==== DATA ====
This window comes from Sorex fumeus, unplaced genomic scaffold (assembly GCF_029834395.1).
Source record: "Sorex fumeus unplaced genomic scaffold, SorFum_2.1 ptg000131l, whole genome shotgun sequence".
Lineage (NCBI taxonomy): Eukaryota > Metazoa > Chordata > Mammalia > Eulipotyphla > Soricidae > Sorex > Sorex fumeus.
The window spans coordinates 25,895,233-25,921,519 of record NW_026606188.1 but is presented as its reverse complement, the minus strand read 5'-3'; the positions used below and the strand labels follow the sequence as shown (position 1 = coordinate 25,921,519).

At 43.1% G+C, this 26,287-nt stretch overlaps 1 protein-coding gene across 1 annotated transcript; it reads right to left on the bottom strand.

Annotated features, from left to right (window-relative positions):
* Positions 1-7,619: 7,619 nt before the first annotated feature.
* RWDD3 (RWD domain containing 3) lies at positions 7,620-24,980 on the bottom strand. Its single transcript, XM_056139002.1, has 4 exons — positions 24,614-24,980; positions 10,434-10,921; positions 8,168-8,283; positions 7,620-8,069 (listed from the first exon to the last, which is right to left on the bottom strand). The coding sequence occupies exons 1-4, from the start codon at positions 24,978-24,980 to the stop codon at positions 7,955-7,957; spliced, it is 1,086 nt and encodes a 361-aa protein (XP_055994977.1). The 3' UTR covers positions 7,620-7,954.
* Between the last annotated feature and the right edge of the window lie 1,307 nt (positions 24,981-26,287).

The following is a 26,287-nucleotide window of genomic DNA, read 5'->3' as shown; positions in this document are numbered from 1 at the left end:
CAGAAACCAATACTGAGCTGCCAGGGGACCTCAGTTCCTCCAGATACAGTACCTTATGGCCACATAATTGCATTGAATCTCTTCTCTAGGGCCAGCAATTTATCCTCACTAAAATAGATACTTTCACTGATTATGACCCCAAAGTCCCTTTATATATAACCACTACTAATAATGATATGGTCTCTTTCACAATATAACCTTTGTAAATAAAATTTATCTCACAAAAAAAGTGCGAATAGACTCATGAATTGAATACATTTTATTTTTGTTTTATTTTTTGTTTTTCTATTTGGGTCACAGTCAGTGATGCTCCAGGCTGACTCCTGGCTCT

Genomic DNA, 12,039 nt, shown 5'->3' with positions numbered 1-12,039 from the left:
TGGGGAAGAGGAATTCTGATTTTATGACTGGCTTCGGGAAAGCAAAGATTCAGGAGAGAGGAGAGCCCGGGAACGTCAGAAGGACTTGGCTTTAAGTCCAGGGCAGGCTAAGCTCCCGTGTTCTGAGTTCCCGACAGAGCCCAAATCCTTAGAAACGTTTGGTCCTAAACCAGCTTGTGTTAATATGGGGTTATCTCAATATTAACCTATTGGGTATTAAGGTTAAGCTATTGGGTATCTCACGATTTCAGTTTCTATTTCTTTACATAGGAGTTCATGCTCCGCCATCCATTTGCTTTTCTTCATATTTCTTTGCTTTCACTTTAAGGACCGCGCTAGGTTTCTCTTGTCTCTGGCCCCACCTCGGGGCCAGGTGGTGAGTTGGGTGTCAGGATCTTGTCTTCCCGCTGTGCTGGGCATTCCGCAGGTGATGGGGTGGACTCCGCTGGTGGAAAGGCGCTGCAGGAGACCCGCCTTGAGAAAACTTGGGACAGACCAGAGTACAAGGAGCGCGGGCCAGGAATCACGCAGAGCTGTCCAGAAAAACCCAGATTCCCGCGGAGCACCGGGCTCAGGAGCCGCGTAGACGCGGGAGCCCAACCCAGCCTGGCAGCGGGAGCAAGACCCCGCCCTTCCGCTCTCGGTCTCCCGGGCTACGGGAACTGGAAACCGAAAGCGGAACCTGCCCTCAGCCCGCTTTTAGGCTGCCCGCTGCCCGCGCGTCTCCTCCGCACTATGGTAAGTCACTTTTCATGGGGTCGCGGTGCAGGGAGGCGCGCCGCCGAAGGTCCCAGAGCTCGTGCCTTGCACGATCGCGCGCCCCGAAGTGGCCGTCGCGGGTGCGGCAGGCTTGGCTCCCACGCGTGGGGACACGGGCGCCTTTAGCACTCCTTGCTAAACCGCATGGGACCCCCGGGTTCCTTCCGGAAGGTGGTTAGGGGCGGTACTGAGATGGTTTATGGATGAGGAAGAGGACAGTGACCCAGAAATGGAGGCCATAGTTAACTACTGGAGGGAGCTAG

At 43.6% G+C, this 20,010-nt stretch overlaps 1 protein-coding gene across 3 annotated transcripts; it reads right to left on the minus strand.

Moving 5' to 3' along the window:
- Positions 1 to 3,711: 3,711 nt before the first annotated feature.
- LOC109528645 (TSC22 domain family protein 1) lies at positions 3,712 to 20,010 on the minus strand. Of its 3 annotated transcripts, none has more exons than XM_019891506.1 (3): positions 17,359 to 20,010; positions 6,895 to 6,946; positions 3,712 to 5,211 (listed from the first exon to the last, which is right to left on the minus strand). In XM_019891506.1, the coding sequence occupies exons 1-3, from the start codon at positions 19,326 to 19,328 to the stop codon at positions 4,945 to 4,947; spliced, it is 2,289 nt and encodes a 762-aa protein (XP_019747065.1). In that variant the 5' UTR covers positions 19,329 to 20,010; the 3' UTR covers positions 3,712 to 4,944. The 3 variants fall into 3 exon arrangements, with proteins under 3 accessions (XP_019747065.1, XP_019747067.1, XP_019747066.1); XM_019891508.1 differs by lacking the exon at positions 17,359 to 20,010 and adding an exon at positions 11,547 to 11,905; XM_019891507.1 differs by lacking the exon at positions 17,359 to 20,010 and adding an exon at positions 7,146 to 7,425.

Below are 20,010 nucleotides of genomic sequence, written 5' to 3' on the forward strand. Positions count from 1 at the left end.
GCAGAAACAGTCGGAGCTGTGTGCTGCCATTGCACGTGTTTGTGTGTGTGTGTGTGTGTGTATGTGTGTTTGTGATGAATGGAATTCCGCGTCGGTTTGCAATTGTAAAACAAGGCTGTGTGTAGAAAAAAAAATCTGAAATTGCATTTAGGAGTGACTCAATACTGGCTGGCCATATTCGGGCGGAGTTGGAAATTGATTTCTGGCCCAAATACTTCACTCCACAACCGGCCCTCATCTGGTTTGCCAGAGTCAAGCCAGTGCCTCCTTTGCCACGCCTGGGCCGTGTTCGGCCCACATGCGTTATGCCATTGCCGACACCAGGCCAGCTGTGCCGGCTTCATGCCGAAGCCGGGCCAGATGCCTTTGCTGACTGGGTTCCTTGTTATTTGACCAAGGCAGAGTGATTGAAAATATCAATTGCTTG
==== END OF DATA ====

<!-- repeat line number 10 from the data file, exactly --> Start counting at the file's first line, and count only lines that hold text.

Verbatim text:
The following is a 26,287-nucleotide window of genomic DNA, read 5'->3' as shown; positions in this document are numbered from 1 at the left end: